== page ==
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Great Australian Dream 'Unachievable' For Future Generations, Study Finds

The prospect of home ownership is fading for many Aussies.
Most Aussies believe future generations will be locked out of the housing market, according to a new study.
Most Aussies believe future generations will be locked out of the housing market, according to a new study.

Almost 90 per cent of Australians believe that home ownership will be out of reach of future generations, alarming new research shows.

The study, from the Australian National University, found a whopping 87 per cent of those polled were either very concerned or somewhat concerned that future generations of Aussies would not be able to afford to buy a house.

The Attitudes to Housing Affordability: Pressures, Problems and Solutions report also found 68 per cent of those without property were concerned they would never get a foothold in the market.

It found 20 per cent of those surveyed were struggling to keep up with mortgage or rental payments, while 18 per cent saying it was a constant struggle.

Two per cent said they had fallen behind on their mortgage of rent, the survey found.

Lead researcher Dr Jill Sheppard said the poll indicated many Australians still believed home ownership was a large part of the nation's way of life.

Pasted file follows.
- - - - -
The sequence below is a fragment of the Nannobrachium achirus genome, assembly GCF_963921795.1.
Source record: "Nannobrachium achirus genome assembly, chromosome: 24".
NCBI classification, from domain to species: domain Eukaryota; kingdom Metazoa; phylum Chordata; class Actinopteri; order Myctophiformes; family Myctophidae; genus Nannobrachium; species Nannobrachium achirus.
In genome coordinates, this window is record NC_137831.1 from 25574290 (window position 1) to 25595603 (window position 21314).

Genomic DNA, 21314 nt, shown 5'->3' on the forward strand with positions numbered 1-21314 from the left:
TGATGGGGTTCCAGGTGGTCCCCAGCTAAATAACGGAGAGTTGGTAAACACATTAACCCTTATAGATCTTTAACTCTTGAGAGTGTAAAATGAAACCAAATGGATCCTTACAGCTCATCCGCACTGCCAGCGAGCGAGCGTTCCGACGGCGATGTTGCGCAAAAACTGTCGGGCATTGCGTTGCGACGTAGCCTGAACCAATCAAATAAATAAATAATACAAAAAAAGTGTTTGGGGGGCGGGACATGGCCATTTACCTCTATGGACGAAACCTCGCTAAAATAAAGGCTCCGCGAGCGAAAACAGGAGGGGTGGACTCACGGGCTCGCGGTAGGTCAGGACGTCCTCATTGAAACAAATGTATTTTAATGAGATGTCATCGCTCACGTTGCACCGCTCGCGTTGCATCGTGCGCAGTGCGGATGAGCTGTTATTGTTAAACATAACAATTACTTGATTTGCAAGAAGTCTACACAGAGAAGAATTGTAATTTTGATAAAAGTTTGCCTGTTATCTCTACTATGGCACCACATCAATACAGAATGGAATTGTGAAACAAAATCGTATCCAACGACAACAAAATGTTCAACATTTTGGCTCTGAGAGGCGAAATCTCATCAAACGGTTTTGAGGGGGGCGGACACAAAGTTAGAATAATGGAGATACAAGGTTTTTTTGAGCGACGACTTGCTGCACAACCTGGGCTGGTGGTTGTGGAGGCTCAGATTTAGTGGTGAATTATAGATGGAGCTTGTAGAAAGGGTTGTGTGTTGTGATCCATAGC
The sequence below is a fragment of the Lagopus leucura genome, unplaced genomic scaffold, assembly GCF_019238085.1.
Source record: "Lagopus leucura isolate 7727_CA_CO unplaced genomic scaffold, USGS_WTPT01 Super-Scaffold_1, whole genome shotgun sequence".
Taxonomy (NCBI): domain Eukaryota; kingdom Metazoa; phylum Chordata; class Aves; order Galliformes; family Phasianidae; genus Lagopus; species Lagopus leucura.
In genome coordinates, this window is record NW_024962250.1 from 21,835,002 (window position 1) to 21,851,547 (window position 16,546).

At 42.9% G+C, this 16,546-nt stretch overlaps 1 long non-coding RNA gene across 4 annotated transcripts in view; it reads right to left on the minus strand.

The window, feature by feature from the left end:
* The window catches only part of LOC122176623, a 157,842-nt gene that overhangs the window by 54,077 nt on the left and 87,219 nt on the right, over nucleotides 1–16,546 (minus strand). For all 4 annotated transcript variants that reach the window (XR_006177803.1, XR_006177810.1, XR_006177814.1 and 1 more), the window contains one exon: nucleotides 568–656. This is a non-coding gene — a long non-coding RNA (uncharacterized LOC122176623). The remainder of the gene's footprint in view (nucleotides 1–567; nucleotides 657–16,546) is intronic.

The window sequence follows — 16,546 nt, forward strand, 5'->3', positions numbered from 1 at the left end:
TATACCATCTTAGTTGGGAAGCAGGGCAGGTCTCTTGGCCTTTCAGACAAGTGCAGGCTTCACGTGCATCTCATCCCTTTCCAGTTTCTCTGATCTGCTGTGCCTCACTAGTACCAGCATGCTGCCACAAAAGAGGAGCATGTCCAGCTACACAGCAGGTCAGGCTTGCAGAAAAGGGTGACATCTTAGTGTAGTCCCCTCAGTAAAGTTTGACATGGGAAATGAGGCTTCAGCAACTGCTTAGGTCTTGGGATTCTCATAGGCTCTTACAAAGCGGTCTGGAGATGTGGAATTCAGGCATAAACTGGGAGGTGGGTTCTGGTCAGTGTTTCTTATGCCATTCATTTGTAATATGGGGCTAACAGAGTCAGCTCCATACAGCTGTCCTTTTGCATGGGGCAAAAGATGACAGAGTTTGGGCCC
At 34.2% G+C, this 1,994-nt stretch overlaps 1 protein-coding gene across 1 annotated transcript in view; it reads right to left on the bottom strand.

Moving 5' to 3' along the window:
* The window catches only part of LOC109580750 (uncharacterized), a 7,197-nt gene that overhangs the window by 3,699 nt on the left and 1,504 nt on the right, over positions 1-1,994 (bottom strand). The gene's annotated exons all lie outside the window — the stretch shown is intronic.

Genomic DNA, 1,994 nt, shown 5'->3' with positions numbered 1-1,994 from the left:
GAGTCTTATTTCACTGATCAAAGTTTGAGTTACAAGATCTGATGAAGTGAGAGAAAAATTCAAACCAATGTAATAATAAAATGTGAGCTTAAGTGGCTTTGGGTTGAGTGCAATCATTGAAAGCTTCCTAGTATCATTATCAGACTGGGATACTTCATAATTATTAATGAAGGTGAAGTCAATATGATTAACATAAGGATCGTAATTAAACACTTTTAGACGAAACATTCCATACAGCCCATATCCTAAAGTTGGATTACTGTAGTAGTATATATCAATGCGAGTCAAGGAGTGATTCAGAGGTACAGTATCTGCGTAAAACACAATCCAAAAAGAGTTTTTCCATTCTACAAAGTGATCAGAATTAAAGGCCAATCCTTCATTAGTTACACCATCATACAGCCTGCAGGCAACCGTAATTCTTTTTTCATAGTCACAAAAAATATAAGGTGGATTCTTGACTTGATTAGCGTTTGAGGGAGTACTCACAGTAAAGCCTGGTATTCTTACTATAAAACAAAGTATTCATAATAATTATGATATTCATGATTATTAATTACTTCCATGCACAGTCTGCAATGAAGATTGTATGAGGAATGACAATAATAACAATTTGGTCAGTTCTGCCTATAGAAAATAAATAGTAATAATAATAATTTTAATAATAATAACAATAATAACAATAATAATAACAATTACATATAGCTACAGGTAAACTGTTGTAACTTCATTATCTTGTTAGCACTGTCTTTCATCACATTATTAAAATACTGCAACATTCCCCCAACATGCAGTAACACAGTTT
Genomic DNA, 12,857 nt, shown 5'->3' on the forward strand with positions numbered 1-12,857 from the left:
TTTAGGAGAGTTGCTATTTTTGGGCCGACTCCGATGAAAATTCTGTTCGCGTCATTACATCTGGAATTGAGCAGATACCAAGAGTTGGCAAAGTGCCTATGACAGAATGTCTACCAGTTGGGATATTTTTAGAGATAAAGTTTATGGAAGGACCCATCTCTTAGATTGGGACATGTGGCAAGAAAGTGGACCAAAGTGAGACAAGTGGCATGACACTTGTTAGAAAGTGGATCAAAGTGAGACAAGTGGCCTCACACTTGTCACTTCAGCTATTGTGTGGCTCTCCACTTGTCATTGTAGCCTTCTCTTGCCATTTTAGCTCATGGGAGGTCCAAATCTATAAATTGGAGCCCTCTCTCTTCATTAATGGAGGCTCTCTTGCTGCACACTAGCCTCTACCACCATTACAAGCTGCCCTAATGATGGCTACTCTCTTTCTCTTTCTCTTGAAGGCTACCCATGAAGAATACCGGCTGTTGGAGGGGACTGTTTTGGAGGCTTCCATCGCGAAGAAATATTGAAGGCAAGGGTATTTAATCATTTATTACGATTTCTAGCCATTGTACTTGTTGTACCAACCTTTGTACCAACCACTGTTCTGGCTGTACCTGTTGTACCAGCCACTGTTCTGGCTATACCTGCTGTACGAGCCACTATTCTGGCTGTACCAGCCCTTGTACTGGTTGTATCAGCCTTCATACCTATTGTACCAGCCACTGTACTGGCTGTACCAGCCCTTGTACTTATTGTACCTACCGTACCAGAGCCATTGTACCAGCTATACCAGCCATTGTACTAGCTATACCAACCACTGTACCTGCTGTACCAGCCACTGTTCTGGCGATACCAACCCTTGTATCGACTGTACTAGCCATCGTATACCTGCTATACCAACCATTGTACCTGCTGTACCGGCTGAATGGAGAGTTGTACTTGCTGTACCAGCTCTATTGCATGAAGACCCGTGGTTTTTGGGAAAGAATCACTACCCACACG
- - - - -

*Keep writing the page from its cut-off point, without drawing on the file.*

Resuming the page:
But Sheppard said respondents increasingly had concerns about skyrocketing house prices in capital cities, especially Sydney and Melbourne.

"A vast majority (of Australians) now believe home ownership will be unachievable for future generations," Sheppard said.

"Young Australians are particularly pessimistic and have little faith that they will be able to buy a home and replicate the levels of home ownership of previous generations.

"This poses a significant policy dilemma for federal and state governments as they grapple with rising prices, affordability, and the aspirations of those wanting to own their own home."

Those polled backed a further ramp up in housing supply including a boost in public housing, according to the study which surveyed 2,513 people between 6 March and 27 March.

Despite the downbeat findings, some relief for house hunters could be on the way, with recent data from research firm CoreLogic showing some cooling in key Sydney and Melbourne property markets.

The CoreLogic numbers revealed Sydney price growth was flat in April and ticked up slightly in Melbourne over April -- a big turnaround from dramatic price rises over 2016 and 2017.

Indeed, Citibank warned this week that house prices could drop by as much as seven per cent over the next two years as housing supply surges and demand eases.

"Given the stretched house price valuations in Sydney and Melbourne some correction would seem likely as supply continues to catch up to demand," Citi analysts wrote in a briefing note.

While the housing outlook may be improving, there remains continued frustration among many Australians with the inability of major parties to fix the ongoing problem.

Nick Xenophon: This national housing crisis illustrates all that is wrong with Federal politics in Australia.

— HuffPost Australia (@HuffPostAU) May 2, 2017


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